Please ensure Javascript is enabled for purposes of website accessibility
Recent News
Home / News / Home health care workers set to vote on unionization in August
Activists that successfully sparked a union election for home health care workers in Minnesota must now pivot toward an August vote among their ranks on whether to actually form the bargaining unit, according to a timeline released by the state Bureau of Mediation Services.

Home health care workers set to vote on unionization in August

The activists who successfully sparked a union election for home health care workers in Minnesota must now pivot toward an August vote on actually forming a collective bargaining unit, according to a timeline released by the state Bureau of Mediation Services.

Mail ballots will start going out to roughly 26,000 home health care workers on Aug. 1, and they will have until Aug. 25 to respond. Vote counting is set to begin the following day.  If the election vote is successful, those workers, also called personal care attendants (PCAs), would be organized by the state branch of the Service Employees International Union (SEIU).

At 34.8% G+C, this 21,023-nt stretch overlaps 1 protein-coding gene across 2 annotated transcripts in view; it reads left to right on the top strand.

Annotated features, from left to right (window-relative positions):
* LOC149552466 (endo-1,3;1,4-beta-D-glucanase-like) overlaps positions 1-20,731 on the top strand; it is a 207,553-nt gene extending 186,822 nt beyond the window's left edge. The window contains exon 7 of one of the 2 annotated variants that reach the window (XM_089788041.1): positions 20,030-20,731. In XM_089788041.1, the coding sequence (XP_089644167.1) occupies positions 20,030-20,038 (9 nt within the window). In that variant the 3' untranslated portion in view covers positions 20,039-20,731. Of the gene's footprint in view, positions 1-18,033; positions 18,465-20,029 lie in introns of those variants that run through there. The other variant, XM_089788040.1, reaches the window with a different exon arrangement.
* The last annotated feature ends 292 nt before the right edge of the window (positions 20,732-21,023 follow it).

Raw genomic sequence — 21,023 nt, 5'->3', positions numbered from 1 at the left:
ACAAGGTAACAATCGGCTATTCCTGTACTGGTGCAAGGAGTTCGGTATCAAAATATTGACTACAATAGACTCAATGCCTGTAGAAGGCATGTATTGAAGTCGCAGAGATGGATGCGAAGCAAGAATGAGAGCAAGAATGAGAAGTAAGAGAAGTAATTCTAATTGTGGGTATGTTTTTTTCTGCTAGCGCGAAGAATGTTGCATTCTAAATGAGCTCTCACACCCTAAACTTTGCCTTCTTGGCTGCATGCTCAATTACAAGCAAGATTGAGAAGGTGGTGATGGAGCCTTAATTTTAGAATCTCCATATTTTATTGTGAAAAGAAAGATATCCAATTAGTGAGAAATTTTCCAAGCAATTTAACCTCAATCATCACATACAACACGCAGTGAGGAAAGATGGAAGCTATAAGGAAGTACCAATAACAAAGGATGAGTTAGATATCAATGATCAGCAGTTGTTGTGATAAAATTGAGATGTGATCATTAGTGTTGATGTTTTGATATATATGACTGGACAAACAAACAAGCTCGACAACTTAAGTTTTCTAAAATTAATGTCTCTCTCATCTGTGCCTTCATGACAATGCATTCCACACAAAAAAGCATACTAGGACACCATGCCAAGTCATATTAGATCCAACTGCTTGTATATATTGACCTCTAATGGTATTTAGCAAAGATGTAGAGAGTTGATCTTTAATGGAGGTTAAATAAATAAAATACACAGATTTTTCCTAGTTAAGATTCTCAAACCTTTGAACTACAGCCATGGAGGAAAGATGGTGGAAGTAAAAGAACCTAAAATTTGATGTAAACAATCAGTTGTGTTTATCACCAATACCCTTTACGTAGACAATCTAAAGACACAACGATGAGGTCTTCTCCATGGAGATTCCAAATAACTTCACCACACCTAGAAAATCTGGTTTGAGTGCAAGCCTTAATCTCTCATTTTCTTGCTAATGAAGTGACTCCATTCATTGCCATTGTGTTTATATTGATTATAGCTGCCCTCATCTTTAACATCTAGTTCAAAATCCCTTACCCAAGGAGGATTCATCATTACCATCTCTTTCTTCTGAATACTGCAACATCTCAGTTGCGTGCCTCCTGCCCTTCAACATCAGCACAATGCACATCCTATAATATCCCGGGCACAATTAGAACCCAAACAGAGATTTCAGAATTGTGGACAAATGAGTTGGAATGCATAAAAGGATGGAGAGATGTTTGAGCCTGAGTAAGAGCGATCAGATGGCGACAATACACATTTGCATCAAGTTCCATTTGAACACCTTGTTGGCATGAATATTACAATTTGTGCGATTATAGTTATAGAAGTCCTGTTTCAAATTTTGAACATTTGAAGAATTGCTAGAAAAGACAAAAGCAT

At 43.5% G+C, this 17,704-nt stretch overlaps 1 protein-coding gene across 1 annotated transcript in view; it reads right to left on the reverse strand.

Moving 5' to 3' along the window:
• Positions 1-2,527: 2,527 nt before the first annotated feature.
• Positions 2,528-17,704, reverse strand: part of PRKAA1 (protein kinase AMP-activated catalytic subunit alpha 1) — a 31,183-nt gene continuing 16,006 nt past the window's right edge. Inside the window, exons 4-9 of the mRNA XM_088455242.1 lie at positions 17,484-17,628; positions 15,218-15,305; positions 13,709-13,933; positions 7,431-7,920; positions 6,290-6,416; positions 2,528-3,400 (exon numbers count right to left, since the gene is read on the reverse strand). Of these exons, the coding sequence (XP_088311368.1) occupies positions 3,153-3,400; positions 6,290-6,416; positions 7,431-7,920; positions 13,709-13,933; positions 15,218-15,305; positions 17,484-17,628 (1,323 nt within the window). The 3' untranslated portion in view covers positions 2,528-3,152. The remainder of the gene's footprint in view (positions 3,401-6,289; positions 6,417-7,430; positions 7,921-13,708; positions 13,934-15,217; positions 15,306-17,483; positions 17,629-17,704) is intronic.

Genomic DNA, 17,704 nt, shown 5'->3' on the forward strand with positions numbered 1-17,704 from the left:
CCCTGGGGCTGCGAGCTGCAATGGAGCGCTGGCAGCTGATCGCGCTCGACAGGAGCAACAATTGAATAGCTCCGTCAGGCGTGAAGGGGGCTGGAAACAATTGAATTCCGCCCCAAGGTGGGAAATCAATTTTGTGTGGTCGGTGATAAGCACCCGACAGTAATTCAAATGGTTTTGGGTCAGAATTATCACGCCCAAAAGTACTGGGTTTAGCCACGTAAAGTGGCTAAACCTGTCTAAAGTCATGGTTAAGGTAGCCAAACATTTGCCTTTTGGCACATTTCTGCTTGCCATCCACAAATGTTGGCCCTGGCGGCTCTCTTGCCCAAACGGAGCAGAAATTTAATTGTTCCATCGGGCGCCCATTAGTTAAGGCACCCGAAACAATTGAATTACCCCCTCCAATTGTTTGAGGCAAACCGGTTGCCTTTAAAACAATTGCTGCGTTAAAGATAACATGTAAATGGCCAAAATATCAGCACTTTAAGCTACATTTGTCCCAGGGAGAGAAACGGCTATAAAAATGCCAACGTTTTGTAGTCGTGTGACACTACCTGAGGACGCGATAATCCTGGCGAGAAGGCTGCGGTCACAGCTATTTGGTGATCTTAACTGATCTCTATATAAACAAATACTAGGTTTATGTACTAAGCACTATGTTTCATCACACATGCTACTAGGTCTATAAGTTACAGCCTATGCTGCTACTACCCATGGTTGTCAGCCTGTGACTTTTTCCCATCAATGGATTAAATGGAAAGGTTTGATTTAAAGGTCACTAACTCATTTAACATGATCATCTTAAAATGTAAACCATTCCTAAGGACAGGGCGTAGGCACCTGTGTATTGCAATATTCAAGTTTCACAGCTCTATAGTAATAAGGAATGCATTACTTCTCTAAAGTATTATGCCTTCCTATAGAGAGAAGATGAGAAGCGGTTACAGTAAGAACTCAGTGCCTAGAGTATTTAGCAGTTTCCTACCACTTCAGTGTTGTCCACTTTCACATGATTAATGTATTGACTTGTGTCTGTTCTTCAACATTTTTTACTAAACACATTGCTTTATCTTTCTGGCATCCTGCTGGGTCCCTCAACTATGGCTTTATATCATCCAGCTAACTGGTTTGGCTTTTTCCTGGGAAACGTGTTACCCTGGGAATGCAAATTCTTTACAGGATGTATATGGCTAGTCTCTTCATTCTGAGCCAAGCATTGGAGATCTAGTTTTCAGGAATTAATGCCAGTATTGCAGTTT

Organizers like Sumer Spika, who is already in the field, are busy building on support among like-minded activists who contributed during a 9,000-signature petition drive that initially set the full union election in motion.

Current conditions for personal care attendants and other health workers are unfair to workers, said Spika, who recounted the brief break from work she got after the birth of her child two years ago.

“I took a week off of work after having a C-section, then had to go back to work,” she said. “Major surgery, newborn baby and back to work in a week.”

“Nobody should, in my opinion, work a full time job and not be able to provide for their family,” Spika said. “It would allow us to be able to go to the state and to bargain with them for better wages, for benefits, for all of these things we don’t get.”

Spika said activists have attended rallies, organized door knocking and made phone calls to advance the vote. She also claimed organizers and advocates have not experienced many negative or antagonistic responses from individuals.

“I honestly haven’t gotten a lot of that, except from legislators,” Spika said.

Retiring House Rep. Kurt Zellers, a Republican candidate vying to take on Gov. Mark Dayton in the fall, is one of such legislators.

“Forcing personal care attendants – those who often care for ill, elderly or disabled family members and close friends – into a government union for the sole purpose of extracting more money out of them to fill the coffers of Governor Dayton’s political cronies has been part of a futile effort of his that I have fought for years,” Zellers said in a statement last week.

About James Nord

Leave a Reply